Saturday, May 24, 2008
100 Days, 100 Movies: Once Upon A Time In The West (1968)
Director: Sergio Leone
Starring: Claudia Cardinale, Charles Bronson, Jason Robbards, Henry Fonda
This is a film that requires patience because director Sergio Leone is determined to make you wait. It begins with three men riding up to a lonely railroad station in the middle of an arid wasteland. They lock up the station agent and then they wait. A long period of silence follows. The train stops briefly and then begins to move on. The three think that the man they’ve been waiting for hasn’t shown up… and then they hear the harmonica being played on the other side of the track. The train departs and we meet Harmonica (Charles Bronson), one of the many loners and misfits we’ll meet through the course of the movie. He asks if the men brought a horse for him. They laugh and remark that they’re one short. “You brought two too many,” Harmonica corrects. Thus begins one of the best Westerns ever made.
After Harmonica has disposed of the three henchmen, we meet the other three important characters of the film. Cheyenne (Jason Robards), Jill (Claudia Cardinale), and Frank (Henry Fonda). Jill is a newlywed bride who comes to the little town to start her new life only to discover that her husband and his children have been ruthlessly gunned down. Frank and his gang are the culprits, but everyone points to Cheyenne, an infamous outlaw. The townspeople are shocked to learn that Jill is already Mrs. McBain, having married her husband in New Orleans before coming to town. This fact throws a wrench into the plan of which Frank is a part. The railroad is coming through, and the McBain land is prime real estate to be developed. Frank looks for a way to get rid of Jill, and Cheyenne is determined to stop him, not only because he doesn’t like being framed, but also because he quickly develops a soft spot for the widow. Harmonica is after Frank, too, for reasons we don’t understand until the very end of the film.
Watching these four characters and the way that they interact with each other completely makes the film. Harmonica and Cheyenne are prototypical Western anti-heroes – one the strong, silent type (Harmonica), the other charmingly roguish (Cheyenne). Both visit Jill when she’s alone at the McBain house, before Frank and his gang come after her. Both approach her with menace – the threat of rape is always hanging in the air in this film overloaded with aggressive men whose choices seem to come down to shooting something or screwing something – but ultimately mean her no harm. Cheyenne seems to fall in love with her, even as it becomes apparent that she’s fallen for Harmonica. The final scenes between Cheyenne and Jill are beautiful, especially coming out of a film that’s been so markedly violent. These scenes are contrasted with the final showdown between Harmonica and Frank.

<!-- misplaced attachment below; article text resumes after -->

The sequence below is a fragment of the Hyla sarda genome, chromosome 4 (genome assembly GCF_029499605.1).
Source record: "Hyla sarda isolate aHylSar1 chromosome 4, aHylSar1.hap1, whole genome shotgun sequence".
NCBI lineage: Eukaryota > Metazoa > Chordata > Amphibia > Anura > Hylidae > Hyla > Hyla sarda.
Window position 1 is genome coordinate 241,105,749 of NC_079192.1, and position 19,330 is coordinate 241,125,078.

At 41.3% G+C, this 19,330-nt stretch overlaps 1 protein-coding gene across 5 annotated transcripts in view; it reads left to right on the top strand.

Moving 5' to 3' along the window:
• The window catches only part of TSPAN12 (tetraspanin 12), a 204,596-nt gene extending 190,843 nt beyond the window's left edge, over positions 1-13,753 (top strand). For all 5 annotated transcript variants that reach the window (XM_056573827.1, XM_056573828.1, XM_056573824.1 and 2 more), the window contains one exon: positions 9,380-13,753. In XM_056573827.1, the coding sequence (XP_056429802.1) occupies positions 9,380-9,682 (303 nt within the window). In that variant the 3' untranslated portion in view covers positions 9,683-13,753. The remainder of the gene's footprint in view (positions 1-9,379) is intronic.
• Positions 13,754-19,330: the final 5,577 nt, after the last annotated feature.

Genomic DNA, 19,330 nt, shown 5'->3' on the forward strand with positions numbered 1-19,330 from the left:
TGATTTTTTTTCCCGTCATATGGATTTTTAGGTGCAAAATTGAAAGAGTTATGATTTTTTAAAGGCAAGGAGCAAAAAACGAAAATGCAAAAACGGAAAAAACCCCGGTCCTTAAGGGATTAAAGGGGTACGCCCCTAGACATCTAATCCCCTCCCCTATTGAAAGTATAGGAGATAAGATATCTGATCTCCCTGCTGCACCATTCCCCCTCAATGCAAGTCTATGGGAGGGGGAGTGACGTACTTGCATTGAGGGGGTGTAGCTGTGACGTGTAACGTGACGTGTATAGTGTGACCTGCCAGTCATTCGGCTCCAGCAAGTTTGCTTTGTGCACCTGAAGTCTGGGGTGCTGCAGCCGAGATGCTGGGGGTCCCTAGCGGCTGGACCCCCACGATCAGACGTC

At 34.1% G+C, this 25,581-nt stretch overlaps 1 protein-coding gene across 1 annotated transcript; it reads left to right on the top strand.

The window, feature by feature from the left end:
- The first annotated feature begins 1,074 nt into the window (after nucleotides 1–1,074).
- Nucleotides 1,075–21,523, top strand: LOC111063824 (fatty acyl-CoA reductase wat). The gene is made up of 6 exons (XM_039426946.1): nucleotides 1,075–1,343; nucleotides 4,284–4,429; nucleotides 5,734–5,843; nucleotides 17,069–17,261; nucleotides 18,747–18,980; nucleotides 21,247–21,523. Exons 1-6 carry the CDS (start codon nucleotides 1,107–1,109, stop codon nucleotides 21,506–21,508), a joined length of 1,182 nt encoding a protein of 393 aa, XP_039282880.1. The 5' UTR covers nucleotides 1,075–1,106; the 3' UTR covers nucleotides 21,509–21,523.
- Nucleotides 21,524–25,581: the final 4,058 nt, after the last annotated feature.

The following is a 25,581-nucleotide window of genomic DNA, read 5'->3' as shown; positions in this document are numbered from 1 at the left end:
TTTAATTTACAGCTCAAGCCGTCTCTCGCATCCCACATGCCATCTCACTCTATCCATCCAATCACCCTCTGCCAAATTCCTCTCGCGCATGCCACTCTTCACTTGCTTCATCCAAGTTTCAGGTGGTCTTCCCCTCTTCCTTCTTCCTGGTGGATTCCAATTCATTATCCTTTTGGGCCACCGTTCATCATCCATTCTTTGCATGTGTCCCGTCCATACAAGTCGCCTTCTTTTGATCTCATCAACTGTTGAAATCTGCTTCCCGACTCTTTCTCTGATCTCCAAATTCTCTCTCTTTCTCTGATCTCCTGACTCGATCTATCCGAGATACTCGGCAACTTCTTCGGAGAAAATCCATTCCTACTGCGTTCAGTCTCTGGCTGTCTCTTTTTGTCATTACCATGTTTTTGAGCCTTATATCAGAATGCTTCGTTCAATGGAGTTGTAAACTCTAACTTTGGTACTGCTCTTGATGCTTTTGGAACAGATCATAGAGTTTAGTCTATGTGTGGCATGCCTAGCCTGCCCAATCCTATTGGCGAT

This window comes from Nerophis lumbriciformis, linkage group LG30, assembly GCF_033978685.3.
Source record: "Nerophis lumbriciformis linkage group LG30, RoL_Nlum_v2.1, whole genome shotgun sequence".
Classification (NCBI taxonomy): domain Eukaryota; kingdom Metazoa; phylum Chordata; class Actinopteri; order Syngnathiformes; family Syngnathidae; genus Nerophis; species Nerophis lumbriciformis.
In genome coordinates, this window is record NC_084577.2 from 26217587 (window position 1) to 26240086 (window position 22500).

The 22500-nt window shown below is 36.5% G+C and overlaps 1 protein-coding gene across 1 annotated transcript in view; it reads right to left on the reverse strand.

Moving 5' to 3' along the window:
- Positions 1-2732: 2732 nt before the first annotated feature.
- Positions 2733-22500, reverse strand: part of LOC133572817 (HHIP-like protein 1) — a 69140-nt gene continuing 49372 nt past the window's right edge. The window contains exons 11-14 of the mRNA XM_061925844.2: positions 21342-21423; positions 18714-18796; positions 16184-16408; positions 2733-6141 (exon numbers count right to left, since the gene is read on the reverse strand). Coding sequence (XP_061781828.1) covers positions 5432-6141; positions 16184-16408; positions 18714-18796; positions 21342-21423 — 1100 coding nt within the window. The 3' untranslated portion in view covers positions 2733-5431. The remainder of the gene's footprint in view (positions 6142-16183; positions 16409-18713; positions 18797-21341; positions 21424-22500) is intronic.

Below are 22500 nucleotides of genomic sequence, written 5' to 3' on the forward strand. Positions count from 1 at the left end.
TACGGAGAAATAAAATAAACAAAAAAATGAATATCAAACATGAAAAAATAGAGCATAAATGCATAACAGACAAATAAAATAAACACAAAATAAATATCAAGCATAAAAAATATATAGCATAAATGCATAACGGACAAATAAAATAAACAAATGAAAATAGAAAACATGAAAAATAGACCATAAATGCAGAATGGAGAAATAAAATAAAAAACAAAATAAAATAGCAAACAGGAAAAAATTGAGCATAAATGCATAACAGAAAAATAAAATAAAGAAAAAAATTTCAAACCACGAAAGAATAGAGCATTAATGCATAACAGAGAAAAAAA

Jill is a really interesting and compelling character. In a genre where women are generally absent or relegated to the sidelines, she’s the central figure and a strong one. During her initial meeting with Cheyenne, he alludes to what he might do to her, and she responds: “No woman ever died from that. When you’re finished, all I’ll need is a tub of boiling water, and I’ll be exactly what I was before – with just another filthy memory.” What makes Jill stand out is that this isn’t just talk. She’s a very tough character and her attitude comes in handy later in the film when she and Frank share what is easily one of the most perverse sex scenes ever filmed. Frank, too, is an interesting character; one of the great screen villains played by an icon of American goodness. Frank is totally ruthless, seeming to enjoy gunning down everyone from men to women to children. If a job needs getting done, he’ll do it by putting a bullet in someone. “People scare better when they’re dying,” he explains.
A lot of blood is shed in this film, but it isn’t strictly a shoot ’em up, and it isn’t a revenge film either, even though revenge is the driving force behind Harmonica’s relentless quest. This is a film about the death of one way of life and the birth of another. All through the film, railroad tracks are being laid across the landscape, coming closer and closer to the McBain land, where a station and other buildings are quickly being built and will make Jill wealthy beyond her dreams. Jill and the McBain station and the railroad itself are signs that the West is about to be civilized, and this means that there will no longer be a place for Cheyenne or Harmonica or Frank or others like them. These figures who already exist on the fringes are about to be pushed out – by death or otherwise – and soon will disappear completely because there won’t be any undeveloped land left for them to roam in. This is an elegy to a life that is passing, and we realize at the end that the urgency that has been underlying the film stems from the knowledge of these outlaw men that they have to settle their business now because the train tracks are coming ever closer. The film ends with the tracks being laid across on the McBain property and Jill playing the role of entrepreneur. Two of the three men are dead, and the other has disappeared into what remains of the West – already forgotten in the marching of time.